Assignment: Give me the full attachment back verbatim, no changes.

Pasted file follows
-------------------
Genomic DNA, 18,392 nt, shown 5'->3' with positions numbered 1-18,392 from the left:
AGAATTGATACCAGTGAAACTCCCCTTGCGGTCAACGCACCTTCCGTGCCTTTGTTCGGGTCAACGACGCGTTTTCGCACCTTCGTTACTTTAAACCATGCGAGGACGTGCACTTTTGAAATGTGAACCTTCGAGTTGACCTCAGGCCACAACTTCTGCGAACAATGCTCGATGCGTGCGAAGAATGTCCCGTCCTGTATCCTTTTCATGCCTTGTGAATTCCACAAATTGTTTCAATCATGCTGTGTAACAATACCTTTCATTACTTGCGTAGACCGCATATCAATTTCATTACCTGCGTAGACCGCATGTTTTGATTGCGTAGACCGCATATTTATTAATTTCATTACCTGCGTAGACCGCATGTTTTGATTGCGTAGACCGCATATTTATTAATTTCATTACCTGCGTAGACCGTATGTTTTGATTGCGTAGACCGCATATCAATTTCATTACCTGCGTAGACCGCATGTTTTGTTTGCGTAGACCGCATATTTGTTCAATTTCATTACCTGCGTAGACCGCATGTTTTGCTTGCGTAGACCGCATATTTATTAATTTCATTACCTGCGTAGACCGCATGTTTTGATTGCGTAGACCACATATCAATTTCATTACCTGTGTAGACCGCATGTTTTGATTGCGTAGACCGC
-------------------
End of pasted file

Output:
Genomic DNA, 18,392 nt, shown 5'->3' with positions numbered 1-18,392 from the left:
AGAATTGATACCAGTGAAACTCCCCTTGCGGTCAACGCACCTTCCGTGCCTTTGTTCGGGTCAACGACGCGTTTTCGCACCTTCGTTACTTTAAACCATGCGAGGACGTGCACTTTTGAAATGTGAACCTTCGAGTTGACCTCAGGCCACAACTTCTGCGAACAATGCTCGATGCGTGCGAAGAATGTCCCGTCCTGTATCCTTTTCATGCCTTGTGAATTCCACAAATTGTTTCAATCATGCTGTGTAACAATACCTTTCATTACTTGCGTAGACCGCATATCAATTTCATTACCTGCGTAGACCGCATGTTTTGATTGCGTAGACCGCATATTTATTAATTTCATTACCTGCGTAGACCGCATGTTTTGATTGCGTAGACCGCATATTTATTAATTTCATTACCTGCGTAGACCGTATGTTTTGATTGCGTAGACCGCATATCAATTTCATTACCTGCGTAGACCGCATGTTTTGTTTGCGTAGACCGCATATTTGTTCAATTTCATTACCTGCGTAGACCGCATGTTTTGCTTGCGTAGACCGCATATTTATTAATTTCATTACCTGCGTAGACCGCATGTTTTGATTGCGTAGACCACATATCAATTTCATTACCTGTGTAGACCGCATGTTTTGATTGCGTAGACCGC